Commonwealth Bank has received regulatory approval to swallow Aussie Home Loans, despite expectations the deal could make the mortgage broking market slightly less competitive.
The Australian Competition and Consumer Competition on Thursday said it would not challenge CBA's plan to increase its stake in Aussie to 80 per cent, with the option to buy the whole company by 2018.
In the 1990s, Aussie promoted itself as a mortgage broker that was fiercely independent of the big four lenders.
Now, however, ACCC chairman Rod Sims said the commission had assumed CBA would increase the number of "white-label" Aussie-branded loan products sold through Aussie's network of 750 brokers. While he said this could decrease competition, it did not meet the ACCC's threshold of a "substantial" lessening.
As brokers depended on offering customers a wide range of products, he said Aussie would still need to offer customers products aside from Commonwealth Bank loans.
There were also many other channels for lenders to reach borrowers, and Aussie only had a market share of about 6 per cent.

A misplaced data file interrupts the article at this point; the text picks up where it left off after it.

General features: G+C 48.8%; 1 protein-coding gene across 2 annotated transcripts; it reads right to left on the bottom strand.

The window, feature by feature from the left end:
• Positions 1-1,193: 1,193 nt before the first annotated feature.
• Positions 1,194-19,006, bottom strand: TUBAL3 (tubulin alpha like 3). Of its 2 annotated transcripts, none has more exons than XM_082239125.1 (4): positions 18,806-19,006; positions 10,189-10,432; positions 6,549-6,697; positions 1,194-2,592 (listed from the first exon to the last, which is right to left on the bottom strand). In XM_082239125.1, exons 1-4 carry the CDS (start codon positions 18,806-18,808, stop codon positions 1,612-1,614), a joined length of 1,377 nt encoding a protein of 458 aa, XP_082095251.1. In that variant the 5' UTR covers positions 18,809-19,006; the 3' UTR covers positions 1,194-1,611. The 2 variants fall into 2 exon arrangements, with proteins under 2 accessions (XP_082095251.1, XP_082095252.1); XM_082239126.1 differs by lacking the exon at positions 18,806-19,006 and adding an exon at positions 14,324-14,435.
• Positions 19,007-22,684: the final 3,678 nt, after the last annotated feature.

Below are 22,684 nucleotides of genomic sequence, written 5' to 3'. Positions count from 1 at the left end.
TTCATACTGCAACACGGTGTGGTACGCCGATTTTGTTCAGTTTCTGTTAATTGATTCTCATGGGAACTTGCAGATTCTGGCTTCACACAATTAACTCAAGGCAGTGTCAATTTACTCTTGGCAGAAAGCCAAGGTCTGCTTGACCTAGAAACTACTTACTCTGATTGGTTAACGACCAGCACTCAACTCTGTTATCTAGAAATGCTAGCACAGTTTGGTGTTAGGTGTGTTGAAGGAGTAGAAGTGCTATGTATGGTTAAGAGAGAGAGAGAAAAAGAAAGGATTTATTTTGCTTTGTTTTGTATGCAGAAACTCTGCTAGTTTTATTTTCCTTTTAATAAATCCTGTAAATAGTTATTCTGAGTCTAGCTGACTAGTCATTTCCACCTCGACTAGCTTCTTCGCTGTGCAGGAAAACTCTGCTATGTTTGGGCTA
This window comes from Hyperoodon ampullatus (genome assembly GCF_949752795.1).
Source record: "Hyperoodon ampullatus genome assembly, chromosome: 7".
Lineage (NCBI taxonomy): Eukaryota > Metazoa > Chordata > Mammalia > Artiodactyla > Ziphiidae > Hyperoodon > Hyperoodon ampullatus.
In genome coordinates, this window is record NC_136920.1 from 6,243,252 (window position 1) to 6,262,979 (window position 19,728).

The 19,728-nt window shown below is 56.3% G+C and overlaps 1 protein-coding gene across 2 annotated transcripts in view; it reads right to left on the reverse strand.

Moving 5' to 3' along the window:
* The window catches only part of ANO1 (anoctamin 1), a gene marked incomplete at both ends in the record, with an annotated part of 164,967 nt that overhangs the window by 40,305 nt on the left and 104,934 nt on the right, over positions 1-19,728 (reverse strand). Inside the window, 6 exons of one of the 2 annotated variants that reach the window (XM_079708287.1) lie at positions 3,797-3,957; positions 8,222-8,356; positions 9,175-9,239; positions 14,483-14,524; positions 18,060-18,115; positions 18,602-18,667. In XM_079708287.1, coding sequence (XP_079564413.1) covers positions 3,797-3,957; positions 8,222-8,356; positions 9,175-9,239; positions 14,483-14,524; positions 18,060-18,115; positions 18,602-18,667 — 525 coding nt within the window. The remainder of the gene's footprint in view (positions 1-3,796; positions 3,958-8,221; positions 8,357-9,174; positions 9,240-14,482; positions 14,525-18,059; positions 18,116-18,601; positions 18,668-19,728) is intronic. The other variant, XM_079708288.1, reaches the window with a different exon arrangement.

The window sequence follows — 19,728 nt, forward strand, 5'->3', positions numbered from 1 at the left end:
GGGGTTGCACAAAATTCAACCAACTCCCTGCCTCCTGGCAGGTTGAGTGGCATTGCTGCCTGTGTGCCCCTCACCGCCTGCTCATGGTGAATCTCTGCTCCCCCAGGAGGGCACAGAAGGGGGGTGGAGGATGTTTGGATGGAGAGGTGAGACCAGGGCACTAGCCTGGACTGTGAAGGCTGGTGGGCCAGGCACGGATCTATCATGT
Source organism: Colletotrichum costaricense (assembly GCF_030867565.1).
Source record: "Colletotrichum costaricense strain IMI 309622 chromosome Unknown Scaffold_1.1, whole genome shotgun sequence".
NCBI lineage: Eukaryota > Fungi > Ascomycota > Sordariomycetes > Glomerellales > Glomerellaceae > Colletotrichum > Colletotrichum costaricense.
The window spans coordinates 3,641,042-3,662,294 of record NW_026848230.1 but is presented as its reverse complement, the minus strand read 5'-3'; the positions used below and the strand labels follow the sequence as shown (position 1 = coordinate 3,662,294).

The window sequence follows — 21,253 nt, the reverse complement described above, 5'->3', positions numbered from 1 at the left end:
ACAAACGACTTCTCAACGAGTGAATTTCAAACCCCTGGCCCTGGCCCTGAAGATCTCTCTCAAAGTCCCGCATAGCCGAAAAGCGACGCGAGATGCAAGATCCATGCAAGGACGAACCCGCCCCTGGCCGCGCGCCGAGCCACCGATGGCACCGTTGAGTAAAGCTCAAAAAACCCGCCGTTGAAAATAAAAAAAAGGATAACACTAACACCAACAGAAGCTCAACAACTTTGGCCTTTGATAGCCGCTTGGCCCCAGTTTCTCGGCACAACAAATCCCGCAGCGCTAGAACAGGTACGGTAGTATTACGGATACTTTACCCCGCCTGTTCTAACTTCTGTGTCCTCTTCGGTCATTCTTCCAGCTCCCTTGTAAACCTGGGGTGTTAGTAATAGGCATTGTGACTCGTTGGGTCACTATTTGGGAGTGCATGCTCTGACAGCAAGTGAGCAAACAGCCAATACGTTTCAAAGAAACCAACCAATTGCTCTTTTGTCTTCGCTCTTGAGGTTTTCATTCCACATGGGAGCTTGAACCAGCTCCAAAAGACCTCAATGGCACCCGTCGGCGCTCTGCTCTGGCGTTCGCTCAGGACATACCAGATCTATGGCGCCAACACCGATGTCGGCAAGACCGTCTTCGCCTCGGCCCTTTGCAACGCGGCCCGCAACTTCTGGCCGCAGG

"Aussie's not going to cut its own throat by not selling other products, but it would be naive to think the Commonwealth does not have influence," Mr Sims said.
"We accept that this is a lessening of competition. The judgment we have to provide is: is it a substantial lessening of competition and we would say clearly not a substantial lessening."
CBA now writes one in every four home loans in the country and consumer group Choice and some smaller lenders had voiced concerns about the deal.
Aussie's founder, John Symond, has argued the purchase will allow the business to grow and be a bigger competitive force.
A bank spokesman said it was pleased with the decision and would lift its investment in the broker.